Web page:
Tis the season for pest control.
Keeping them out of the building in the first place is most of the battle, say the experts. Once rats find their way into a building, a pair can produce babies twice a year, both in summer and winter.
According to Julius Kelly, president of Fat Rat Extermination, the litters range in size from six to twelve and those in turn can reproduce within six months. That means if a pregnant female finds her way inside, within a year, 500 rats or more can be ransacking your property.
This burgeoning population is being seen by the exterminators, who are getting more calls to get rid of the rats. Ben Weisel, president of Metro Pest, said he used to get 95 percent of his calls for roaches and only five percent for rodents. That 5 percent is now up to 15 percent of his business. "There has been a considerable increase in the rat population," he explained.
Kelly says rats carry many diseases, including Marine typhus fever, leptospirosis, infectious jaundice, rat bite fever, trichinosisand, as mammals, are susceptible to rabies, although rats and other small rodents rarely pass it on and none has been documented in the area.
Most of those diseases are thankfully not normally found in this area. Mice can also pass on hanta virus, but again that is quite rare and not normally found in the Northeastern United States. And rats also carry their own itchy baggage in the form of fleas and ticks. The bubonic plague that is still found in this day and age in India and the Southwestern United States is carried by rat fleas, while ticks carrying Lyme disease can also be found on rats, albeit more in the suburban areas of the metropolitan area than in the concrete jungle.
But every year, many children and adults are bitten by rats in their very own beds, and that is not something city officials take lightly.
The Department of Health therefore takes rats very seriously and the schedule of fines reflect that concern. Fines can easily range from several hundred dollars to $2,000, depending on the severity of the infestation and actions the owners takes to quell the problem.
To ensure that rats don't make a nest in your building, Weisel says the "key thing is exclusion."
The best way to keep rats away from the inside is not to make it comfortable for them outside or around the building. George Baque, Jr., vice president of Arrow Exterminating, said owners must make sure all the debris around the outside of the building is cleared and there is no stacked firewood or other debris that provides perfect hiding and nesting places.
"Close any openings, like a section of missing weatherproofing around garage or other doors, and clean window wells," he said.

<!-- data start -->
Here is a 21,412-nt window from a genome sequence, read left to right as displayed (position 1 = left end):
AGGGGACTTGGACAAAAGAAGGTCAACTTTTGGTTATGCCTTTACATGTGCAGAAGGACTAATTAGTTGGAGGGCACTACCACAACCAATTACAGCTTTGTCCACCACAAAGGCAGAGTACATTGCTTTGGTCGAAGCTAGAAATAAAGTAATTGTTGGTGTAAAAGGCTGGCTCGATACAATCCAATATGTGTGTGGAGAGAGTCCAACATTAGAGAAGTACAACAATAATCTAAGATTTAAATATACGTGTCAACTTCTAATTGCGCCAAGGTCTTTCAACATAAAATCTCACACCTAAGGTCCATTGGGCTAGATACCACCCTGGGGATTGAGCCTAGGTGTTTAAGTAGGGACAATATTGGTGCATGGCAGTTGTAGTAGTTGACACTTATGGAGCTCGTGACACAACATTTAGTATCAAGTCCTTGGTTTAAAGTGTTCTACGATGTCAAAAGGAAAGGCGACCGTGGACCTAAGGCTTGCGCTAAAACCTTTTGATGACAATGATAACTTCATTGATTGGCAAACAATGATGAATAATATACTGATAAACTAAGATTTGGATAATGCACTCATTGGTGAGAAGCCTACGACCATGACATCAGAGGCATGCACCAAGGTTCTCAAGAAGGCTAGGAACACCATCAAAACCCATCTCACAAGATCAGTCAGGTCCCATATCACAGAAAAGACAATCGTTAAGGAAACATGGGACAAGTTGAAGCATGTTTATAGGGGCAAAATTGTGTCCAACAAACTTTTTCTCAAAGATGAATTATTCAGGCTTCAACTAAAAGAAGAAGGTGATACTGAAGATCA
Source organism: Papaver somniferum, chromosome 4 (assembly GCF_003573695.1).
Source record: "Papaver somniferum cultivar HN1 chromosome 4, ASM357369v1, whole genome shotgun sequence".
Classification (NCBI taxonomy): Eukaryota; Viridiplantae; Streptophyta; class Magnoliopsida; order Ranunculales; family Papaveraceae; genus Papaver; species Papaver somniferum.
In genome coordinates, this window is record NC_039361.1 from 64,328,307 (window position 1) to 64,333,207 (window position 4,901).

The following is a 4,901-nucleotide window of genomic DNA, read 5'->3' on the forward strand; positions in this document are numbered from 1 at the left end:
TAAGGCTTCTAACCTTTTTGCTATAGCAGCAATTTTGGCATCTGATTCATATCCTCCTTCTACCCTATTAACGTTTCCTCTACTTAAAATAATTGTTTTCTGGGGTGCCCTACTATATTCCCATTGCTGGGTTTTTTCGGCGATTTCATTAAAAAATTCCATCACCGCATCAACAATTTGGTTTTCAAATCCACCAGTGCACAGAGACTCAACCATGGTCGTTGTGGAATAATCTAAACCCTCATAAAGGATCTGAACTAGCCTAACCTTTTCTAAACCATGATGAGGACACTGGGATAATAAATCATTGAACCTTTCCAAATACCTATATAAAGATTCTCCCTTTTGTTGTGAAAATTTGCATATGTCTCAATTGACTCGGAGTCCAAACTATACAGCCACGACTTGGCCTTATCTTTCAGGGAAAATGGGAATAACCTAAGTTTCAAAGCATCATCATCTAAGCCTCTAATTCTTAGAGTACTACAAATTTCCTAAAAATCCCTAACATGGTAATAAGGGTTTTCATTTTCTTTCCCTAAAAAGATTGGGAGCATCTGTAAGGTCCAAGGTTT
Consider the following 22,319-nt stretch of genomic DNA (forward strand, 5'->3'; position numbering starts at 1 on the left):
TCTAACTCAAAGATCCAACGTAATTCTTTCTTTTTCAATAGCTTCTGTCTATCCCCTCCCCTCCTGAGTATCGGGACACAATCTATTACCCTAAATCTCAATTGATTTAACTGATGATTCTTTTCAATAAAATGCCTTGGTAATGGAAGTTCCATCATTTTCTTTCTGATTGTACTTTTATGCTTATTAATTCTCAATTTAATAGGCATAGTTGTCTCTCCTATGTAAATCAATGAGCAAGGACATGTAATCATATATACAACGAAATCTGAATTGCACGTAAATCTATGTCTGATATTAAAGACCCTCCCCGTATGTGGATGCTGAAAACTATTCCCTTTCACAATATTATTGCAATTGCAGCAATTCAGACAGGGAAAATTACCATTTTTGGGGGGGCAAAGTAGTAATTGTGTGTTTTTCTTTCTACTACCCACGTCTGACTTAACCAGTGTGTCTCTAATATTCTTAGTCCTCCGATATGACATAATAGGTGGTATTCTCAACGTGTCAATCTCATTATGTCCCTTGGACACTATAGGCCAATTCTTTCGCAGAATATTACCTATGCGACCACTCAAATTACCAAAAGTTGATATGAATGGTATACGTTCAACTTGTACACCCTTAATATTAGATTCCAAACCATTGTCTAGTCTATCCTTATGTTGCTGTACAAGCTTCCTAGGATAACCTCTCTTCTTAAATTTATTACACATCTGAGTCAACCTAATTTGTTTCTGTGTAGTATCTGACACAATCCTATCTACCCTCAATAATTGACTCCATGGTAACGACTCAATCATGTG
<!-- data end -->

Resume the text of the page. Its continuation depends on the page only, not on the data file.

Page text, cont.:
There should also be no open or broken concrete where the rats can burrow into buildings, advised Weisel. Garbage should be kept in closed metal containers with tight-fitting lids both inside and out.
Rodents look for shelter, they seek food and they like water and moisture, said Kelly. Therefore, Weisel says you want to make sure the place is dry and there is no rat food available, i.e. garbage or other food items. "Anytime people are feeding pigeons or birds, the rats will come and get what is left," noted Baque.
And to ensure they don't get inside, make sure the sewer line is capped or the rats will come in directly through the waste pipe.
"They walk through that pipe and if it's uncapped inside the building, they walk right in," Weisel said. While some owners just have a piece of wood as a cap, that often rots away or is easily tipped over by the strong vermin. "You need a metal plate on it and if it is open, that's a no no," said Baque.
The rats also come up the main water pipe coming into your building, noted Kelly and "can bite through the actual piping."
Rats, he noted, have the charming ability to bite through certain metals. To illustrate the strength of their teeth, Kelly uses a hardness index wherein iron equals 4.0; copper equals 2.3 to 3.0; aluminum equals 2; and lead equals 1.5. Rat teeth, however, equal 5.5.
If the building is near a sump pump or water basin where water drains, owners or superintendents should monitor the area and either cut overgrown weeds themselves or let local officials know about the problem, advised Baque. Smaller towns are more responsive, of course, than places like New York City.
When construction is going on, the digging also disturbs rat nests, Baque noted, and the rats, therefore, have to find a new place to go. What you don't want is for them to find your building to be an attractive alternative.